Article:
Autos: For light vehicles to be duty free, 75% of the content must be manufactured in North America. The regional value content (RVC) was 62.5% in the NAFTA. When the USMCA was completed and signed (autumn 2018), it was envisioned that the RVC requirement would start at 66% in January 1, 2020, rising to 69% in 2021, 72% in 2022 and 75% in 2023, but the progression’s commencement will now likely be pushed back to at least January 1, 2021.
Furthermore, 70% of the steel and aluminum must come from North American sources, and either 40% (for passenger cars) or 45% (for trucks) of the labour value must come from plants paying at least US$16 per hour. The labour value content (LVC) requirement will also be phased in alongside the RVC requirement (e.g., 30%, 33%, 36% and 40% for passenger vehicles). Individual auto parts have phased-in RVC requirements of 65%, 70% or 75%.
Unfortunately, the USMCA will be kicking in when the North American industry is already contending with slowing vehicle sales and production, and this could overwhelm any USMCA-prodded boosts to U.S. or Canadian output, employment or investment in the industry.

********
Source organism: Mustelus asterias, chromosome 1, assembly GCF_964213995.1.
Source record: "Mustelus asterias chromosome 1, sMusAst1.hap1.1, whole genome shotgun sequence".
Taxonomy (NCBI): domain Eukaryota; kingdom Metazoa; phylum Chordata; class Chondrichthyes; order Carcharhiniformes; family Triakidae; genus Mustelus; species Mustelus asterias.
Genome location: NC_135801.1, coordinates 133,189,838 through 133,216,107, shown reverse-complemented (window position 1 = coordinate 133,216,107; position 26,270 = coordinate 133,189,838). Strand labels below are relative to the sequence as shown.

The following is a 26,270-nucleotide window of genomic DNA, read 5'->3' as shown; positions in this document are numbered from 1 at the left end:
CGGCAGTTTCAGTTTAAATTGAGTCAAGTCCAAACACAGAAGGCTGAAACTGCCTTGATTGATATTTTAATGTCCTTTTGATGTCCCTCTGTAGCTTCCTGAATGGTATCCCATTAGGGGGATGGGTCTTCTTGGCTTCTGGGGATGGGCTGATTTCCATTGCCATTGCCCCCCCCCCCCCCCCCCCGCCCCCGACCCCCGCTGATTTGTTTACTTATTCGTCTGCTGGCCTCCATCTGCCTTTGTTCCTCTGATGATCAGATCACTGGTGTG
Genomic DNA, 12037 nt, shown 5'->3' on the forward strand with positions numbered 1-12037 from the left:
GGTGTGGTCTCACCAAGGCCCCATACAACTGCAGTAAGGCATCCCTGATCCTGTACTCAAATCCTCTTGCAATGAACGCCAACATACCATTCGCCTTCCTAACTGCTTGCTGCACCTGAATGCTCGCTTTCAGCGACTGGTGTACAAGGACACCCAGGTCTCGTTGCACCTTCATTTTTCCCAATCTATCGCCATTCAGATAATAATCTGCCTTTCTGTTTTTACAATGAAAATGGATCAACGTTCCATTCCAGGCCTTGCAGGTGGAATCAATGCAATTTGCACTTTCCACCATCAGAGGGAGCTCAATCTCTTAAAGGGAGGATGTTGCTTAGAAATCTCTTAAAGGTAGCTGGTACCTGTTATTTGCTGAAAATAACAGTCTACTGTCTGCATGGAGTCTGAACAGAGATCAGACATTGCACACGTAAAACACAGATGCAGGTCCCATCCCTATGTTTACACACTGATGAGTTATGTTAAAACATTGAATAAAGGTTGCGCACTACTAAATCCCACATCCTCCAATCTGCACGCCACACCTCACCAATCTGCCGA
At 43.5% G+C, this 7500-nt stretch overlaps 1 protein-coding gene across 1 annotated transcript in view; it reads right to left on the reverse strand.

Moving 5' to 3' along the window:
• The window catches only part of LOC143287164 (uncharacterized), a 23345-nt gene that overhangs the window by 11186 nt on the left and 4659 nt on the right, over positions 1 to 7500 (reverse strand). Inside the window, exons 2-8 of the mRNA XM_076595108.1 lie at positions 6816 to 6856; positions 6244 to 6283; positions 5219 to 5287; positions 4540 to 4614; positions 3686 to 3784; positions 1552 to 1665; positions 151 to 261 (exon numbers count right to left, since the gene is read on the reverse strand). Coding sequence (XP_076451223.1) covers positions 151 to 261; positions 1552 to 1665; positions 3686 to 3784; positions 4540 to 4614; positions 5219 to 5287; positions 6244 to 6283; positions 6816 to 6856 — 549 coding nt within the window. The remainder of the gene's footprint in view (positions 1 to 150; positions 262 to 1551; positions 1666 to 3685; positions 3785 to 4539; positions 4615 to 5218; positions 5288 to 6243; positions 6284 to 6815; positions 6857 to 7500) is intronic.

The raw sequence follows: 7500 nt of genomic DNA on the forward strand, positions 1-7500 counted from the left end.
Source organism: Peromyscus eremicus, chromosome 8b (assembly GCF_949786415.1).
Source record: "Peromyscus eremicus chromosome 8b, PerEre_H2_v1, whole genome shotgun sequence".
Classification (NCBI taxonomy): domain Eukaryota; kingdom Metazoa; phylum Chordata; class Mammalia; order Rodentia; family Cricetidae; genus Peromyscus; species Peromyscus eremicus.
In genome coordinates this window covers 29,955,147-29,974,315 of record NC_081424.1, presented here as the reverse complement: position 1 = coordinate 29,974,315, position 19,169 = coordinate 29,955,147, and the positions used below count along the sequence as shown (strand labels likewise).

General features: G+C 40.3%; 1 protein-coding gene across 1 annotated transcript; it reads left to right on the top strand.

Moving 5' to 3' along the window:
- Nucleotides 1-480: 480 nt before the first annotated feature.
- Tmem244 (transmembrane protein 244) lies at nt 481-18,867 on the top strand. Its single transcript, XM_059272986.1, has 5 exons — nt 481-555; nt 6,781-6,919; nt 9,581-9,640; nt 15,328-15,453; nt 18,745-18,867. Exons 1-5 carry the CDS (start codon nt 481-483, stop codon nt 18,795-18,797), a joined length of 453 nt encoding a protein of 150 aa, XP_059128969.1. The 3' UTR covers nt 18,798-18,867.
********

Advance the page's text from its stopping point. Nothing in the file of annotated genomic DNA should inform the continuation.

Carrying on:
Agriculture: Canada will raise its tariff rate quotas (TRQs or duty-free amounts) for U.S. dairy and poultry (including egg) producers. This is above and beyond what Canada currently permits under WTO TRQs (which are small but available to U.S. producers in some cases) and, of course, under CPTPP TRQs (only available to signatories of the Comprehensive and Progressive Agreement for Trans-Pacific Partnership). The quotas will mostly be lifted over six years, at which time, it is estimated, for example, that U.S. dairy producers will get access to an additional ~3.6% of the Canadian market, along with egg producers getting access to an additional ~1.3% and chicken producers getting access to an additional ~1.0%. After six years, quota amounts will increase 1% per annum.